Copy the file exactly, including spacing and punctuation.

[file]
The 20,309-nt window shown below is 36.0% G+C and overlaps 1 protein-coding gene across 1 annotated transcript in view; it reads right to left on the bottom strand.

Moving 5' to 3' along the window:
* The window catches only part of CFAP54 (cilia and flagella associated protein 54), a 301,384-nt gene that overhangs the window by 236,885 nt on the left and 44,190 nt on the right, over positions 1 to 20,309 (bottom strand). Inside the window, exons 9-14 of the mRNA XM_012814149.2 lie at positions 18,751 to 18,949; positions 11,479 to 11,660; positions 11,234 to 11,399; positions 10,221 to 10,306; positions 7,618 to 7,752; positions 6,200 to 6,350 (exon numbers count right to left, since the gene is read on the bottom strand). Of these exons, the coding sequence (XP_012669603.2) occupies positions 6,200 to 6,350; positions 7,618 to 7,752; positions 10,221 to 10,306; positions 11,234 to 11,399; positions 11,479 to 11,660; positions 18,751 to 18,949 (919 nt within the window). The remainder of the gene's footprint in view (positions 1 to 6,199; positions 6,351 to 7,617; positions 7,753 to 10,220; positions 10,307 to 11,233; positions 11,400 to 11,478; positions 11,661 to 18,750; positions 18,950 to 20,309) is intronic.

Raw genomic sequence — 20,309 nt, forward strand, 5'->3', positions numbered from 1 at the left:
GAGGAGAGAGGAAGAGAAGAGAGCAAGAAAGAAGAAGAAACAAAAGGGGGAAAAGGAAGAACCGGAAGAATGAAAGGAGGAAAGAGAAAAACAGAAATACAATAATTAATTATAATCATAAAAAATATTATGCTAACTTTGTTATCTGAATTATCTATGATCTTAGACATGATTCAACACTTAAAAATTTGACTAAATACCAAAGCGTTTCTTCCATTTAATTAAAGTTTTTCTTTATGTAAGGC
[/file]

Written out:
The 20,309-nt window shown below is 36.0% G+C and overlaps 1 protein-coding gene across 1 annotated transcript in view; it reads right to left on the bottom strand.

Moving 5' to 3' along the window:
* The window catches only part of CFAP54 (cilia and flagella associated protein 54), a 301,384-nt gene that overhangs the window by 236,885 nt on the left and 44,190 nt on the right, over positions 1 to 20,309 (bottom strand). Inside the window, exons 9-14 of the mRNA XM_012814149.2 lie at positions 18,751 to 18,949; positions 11,479 to 11,660; positions 11,234 to 11,399; positions 10,221 to 10,306; positions 7,618 to 7,752; positions 6,200 to 6,350 (exon numbers count right to left, since the gene is read on the bottom strand). Of these exons, the coding sequence (XP_012669603.2) occupies positions 6,200 to 6,350; positions 7,618 to 7,752; positions 10,221 to 10,306; positions 11,234 to 11,399; positions 11,479 to 11,660; positions 18,751 to 18,949 (919 nt within the window). The remainder of the gene's footprint in view (positions 1 to 6,199; positions 6,351 to 7,617; positions 7,753 to 10,220; positions 10,307 to 11,233; positions 11,400 to 11,478; positions 11,661 to 18,750; positions 18,950 to 20,309) is intronic.

Raw genomic sequence — 20,309 nt, forward strand, 5'->3', positions numbered from 1 at the left:
GAGGAGAGAGGAAGAGAAGAGAGCAAGAAAGAAGAAGAAACAAAAGGGGGAAAAGGAAGAACCGGAAGAATGAAAGGAGGAAAGAGAAAAACAGAAATACAATAATTAATTATAATCATAAAAAATATTATGCTAACTTTGTTATCTGAATTATCTATGATCTTAGACATGATTCAACACTTAAAAATTTGACTAAATACCAAAGCGTTTCTTCCATTTAATTAAAGTTTTTCTTTATGTAAGGC